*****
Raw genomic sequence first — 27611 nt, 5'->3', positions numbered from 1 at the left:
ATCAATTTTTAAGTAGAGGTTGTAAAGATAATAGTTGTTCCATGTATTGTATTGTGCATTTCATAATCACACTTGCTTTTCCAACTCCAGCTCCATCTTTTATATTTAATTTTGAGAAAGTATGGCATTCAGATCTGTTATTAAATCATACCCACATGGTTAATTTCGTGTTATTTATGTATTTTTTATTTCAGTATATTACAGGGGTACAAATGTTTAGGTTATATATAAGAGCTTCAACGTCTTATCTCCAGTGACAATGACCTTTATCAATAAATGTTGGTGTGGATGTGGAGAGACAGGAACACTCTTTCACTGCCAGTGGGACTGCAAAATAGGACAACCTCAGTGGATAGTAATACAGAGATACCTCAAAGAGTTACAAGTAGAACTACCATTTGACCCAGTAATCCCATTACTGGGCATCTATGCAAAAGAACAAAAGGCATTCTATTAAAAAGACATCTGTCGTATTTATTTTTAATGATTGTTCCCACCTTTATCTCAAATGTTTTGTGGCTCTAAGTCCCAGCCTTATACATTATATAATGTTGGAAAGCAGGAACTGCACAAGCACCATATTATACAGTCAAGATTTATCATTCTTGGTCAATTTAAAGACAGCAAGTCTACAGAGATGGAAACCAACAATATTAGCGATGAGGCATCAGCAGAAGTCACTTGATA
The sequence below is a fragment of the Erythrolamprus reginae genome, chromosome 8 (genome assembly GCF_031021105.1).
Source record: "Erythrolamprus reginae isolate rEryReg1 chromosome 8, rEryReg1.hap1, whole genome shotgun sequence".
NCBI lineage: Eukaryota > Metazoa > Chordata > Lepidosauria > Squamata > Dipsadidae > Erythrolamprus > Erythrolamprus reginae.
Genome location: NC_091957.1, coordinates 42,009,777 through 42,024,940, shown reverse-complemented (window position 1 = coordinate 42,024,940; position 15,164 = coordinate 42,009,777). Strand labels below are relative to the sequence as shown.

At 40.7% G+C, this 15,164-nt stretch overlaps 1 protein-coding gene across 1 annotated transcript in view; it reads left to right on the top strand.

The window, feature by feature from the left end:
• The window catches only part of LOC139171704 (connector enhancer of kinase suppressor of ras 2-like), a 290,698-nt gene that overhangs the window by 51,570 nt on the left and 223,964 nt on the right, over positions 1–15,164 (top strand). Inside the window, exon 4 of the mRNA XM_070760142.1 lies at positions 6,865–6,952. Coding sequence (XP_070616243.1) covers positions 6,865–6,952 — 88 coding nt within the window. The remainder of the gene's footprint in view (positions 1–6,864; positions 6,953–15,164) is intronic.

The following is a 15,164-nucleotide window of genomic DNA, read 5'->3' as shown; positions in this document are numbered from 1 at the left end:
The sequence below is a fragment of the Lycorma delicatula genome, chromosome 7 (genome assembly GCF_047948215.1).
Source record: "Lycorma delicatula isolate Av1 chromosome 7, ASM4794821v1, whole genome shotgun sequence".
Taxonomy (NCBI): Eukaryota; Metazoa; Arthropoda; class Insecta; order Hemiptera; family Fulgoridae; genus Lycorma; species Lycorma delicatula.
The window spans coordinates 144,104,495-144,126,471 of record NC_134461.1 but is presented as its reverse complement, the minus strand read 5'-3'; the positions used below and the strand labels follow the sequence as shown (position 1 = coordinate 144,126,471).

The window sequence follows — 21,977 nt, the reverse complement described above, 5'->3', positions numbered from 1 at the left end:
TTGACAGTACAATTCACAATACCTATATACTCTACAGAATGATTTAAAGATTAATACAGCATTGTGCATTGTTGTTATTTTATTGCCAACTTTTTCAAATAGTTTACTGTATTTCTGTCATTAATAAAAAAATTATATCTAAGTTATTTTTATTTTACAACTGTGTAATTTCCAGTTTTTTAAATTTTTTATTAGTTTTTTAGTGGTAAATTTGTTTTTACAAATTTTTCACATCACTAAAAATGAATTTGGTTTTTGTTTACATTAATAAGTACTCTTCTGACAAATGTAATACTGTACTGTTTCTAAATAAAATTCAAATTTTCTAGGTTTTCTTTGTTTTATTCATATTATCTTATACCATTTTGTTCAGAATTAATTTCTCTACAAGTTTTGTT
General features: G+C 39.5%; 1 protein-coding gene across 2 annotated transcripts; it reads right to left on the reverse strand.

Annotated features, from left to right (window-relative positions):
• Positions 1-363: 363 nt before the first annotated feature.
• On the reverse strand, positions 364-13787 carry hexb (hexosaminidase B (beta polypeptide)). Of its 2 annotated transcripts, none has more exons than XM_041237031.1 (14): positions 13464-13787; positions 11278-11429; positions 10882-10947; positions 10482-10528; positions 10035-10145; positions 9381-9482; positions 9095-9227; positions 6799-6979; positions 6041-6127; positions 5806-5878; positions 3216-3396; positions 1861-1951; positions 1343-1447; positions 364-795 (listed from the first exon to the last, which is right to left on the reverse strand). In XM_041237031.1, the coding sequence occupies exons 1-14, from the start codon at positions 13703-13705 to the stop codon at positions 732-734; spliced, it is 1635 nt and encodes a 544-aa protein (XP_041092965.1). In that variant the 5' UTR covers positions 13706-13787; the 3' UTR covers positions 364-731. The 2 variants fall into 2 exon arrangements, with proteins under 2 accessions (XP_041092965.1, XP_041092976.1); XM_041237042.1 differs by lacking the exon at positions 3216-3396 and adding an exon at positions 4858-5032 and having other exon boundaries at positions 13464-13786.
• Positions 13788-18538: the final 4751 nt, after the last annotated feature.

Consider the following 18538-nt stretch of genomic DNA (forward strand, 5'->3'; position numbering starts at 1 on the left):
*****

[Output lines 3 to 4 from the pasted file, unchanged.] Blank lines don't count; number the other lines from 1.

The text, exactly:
The sequence below is a fragment of the Erythrolamprus reginae genome, chromosome 8 (genome assembly GCF_031021105.1).
Source record: "Erythrolamprus reginae isolate rEryReg1 chromosome 8, rEryReg1.hap1, whole genome shotgun sequence".